At least 36 killed, dozens injured in Greece train collision

At least 36 people have been killed and dozens injured after a head-on collision between two trains in Greece, local authorities said.

The crash took place outside the central city of Larissa late on Tuesday when a passenger train heading from the capital, Athens, to Thessaloniki collided with a cargo train travelling from the northern city.

Some of the passenger carriages exploded in flames from the impact.

Rail operator Hellenic Train reported about 350 people had been on the passenger train, which left Athens at 7.22pm (19:22 GMT).

At least 66 people were injured in the crash, including six in intensive care, while about 250 passengers, some with minor injuries, were evacuated safely by bus to Thessaloniki, about 130km (80 miles) away.

Hospital units used to treat burn victims in the area had been alerted and dozens of ambulances dispatched to the scene.

“We heard a big bang, (it was) 10 nightmarish seconds,” said Stergios Minenis, a 28-year-old passenger who jumped to safety from the wreckage.

“We were turning over in the wagon until we fell on our sides … then there was panic, cables (everywhere) fire, the fire was immediate, as we were turning over we were being burned, fire was right and left.”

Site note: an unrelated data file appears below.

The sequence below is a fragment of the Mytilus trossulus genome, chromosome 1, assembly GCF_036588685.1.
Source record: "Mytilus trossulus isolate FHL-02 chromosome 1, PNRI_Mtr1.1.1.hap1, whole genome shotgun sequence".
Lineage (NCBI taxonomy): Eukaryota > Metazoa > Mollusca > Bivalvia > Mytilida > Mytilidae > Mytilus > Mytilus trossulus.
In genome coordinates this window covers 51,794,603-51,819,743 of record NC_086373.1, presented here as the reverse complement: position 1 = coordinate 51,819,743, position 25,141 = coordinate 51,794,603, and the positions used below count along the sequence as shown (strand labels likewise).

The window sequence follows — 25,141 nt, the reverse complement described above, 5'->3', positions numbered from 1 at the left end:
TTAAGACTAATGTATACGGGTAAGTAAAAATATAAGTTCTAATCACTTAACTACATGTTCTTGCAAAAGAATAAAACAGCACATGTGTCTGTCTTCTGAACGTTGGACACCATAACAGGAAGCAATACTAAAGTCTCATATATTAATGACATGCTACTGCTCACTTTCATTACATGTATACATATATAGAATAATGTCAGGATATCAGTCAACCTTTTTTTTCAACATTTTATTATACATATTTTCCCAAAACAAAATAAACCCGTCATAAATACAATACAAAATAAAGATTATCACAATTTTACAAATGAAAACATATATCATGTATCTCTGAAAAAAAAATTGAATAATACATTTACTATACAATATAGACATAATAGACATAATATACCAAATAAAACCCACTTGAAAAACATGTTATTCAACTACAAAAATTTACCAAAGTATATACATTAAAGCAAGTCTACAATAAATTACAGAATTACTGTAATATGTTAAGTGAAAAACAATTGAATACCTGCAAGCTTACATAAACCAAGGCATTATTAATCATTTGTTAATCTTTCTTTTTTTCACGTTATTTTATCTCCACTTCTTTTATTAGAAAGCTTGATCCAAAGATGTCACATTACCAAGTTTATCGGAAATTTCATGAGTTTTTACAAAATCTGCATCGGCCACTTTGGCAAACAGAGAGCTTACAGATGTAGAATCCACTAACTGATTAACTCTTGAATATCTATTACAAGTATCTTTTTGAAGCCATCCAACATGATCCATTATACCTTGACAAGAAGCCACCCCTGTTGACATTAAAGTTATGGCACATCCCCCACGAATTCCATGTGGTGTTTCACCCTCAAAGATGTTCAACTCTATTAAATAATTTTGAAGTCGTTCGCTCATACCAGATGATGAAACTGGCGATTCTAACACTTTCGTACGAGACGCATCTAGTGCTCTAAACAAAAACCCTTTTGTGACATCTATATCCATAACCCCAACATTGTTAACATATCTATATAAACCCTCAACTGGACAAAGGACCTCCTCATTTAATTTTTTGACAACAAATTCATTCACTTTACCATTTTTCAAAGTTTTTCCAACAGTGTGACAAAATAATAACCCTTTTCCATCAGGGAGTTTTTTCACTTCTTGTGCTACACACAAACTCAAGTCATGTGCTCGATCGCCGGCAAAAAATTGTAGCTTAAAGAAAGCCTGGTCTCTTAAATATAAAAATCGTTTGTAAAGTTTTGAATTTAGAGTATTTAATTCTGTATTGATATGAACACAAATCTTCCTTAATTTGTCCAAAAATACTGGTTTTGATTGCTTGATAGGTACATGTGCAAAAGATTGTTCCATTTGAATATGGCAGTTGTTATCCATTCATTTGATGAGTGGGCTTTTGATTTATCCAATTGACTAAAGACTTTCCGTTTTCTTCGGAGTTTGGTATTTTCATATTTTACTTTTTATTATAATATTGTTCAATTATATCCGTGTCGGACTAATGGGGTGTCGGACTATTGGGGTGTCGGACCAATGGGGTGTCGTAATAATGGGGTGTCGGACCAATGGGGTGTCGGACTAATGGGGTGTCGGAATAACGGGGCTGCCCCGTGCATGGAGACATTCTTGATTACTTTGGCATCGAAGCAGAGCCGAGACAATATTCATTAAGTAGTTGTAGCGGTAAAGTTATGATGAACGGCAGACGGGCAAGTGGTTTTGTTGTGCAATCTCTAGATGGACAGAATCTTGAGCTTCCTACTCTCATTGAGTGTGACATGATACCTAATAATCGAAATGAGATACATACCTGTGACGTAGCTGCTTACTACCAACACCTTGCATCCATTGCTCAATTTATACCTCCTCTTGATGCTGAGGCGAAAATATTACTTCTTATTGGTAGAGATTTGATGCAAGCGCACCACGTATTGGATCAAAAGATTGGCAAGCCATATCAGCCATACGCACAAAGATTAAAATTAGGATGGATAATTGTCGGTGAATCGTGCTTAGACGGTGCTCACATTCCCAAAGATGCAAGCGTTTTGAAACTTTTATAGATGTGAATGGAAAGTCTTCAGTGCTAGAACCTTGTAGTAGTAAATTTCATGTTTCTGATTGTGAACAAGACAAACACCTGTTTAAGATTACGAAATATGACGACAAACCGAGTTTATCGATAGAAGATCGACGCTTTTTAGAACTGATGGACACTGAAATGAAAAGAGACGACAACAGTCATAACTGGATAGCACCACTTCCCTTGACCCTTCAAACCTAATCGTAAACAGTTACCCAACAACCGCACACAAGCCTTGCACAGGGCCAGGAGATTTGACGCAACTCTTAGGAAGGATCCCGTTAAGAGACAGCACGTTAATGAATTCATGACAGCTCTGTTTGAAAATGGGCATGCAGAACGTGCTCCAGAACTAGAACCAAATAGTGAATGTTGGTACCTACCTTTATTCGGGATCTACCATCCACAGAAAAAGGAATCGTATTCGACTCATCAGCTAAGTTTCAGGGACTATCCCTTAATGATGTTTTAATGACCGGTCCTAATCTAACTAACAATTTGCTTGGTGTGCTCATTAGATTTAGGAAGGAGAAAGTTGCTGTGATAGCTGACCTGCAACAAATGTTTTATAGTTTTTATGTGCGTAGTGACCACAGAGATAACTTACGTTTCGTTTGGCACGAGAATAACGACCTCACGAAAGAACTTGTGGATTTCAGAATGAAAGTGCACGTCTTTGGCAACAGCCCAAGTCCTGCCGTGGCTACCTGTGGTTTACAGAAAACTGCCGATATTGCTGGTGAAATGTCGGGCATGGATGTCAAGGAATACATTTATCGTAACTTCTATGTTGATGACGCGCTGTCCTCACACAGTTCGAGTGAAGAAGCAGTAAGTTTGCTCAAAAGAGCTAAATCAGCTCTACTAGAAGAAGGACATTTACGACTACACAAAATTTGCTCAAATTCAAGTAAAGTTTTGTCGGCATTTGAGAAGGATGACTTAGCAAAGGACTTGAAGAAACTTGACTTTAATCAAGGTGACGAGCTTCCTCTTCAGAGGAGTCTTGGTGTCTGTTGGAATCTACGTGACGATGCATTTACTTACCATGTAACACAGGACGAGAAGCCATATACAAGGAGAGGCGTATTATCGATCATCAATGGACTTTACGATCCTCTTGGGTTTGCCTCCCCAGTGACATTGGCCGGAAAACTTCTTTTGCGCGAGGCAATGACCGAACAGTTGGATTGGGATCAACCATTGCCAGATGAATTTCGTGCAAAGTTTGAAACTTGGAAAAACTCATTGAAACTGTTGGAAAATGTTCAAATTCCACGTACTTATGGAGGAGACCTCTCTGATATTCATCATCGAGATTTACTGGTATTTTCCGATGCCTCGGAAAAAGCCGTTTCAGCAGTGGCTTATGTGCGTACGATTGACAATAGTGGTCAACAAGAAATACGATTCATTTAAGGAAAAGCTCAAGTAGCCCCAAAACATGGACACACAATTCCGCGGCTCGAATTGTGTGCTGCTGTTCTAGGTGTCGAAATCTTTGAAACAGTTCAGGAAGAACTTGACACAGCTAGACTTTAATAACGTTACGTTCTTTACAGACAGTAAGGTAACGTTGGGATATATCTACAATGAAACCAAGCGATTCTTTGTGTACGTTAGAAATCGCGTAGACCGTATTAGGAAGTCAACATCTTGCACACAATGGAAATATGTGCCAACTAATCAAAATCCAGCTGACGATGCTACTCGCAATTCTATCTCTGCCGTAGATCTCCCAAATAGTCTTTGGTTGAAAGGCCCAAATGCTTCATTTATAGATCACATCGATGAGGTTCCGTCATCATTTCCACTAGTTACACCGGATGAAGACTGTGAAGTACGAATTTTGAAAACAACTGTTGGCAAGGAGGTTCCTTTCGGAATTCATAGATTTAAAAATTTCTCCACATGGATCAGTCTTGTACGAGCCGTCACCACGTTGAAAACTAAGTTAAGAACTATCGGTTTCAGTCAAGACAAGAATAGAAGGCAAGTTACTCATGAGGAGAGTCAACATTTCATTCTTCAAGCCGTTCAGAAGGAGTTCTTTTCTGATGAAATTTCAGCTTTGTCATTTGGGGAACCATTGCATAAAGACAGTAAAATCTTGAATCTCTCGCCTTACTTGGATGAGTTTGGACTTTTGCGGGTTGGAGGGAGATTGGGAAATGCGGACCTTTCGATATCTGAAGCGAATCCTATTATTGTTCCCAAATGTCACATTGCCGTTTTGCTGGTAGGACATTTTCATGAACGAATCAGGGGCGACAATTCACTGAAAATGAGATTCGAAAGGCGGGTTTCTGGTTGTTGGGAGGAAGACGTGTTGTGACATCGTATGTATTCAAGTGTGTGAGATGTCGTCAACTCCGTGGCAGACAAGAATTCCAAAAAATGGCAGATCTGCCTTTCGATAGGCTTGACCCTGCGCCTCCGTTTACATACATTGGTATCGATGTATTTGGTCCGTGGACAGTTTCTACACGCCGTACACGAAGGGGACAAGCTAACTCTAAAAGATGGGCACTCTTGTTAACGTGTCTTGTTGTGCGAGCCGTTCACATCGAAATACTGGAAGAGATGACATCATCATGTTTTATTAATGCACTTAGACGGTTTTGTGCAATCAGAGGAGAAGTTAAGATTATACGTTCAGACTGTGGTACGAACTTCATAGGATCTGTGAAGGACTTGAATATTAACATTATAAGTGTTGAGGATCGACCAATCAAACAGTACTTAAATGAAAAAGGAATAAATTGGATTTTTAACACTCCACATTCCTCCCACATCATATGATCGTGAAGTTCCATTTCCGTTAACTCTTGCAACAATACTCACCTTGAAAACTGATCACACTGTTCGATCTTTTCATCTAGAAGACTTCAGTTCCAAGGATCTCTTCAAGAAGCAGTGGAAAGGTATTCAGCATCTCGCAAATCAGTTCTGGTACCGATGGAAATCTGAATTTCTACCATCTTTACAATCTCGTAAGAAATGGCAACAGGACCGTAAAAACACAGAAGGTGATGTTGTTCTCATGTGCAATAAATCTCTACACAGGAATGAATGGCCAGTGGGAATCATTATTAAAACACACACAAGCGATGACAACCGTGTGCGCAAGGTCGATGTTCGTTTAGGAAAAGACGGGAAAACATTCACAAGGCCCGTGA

Meanwhile, Greek President Katerina Sakellaropoulou said she was cutting short a visit to Moldova to return to Greece.

“Unfortunately, I have to interrupt my visit in order to be close to my people, to support those who need it,” she told a joint news conference in the Moldovan capital, Chisinau, alongside Moldovan President Maia Sandu.

Thessaly regional governor Konstantinos Agorastos said the two trains hurtled towards each other on the same track.

“They were travelling at great speed and one (driver) didn’t know the other was coming,” he added.

Television footage showed derailed carriages with cargo containers flipped over and crash debris strewn across a nearby road. Rescue workers with high-powered torches were searching through the wreckage for trapped passengers. Some were scouring the surrounding fields for survivors.

“We are living through a tragedy. We are pulling out people alive, injured … there are dead. We are going to be here all night, until we finish, until we find the last person,” a volunteer rescue worker told the ERT public broadcaster.

Rescue crews illuminated the scene with floodlights before dawn on Wednesday as they searched frantically through the twisted, smoking wreckage for survivors.

“I’ve never seen anything like this in my entire life. It’s tragic. Five hours later, we are finding bodies,” an exhausted rescuer said as he emerged from a carriage.

An emergency government meeting was organised after the crash and Greek health minister Thanos Plevris went to the scene.

“There was panic in the carriage, people were screaming,” a young man who was evacuated to a nearby bridge told SKAI TV.

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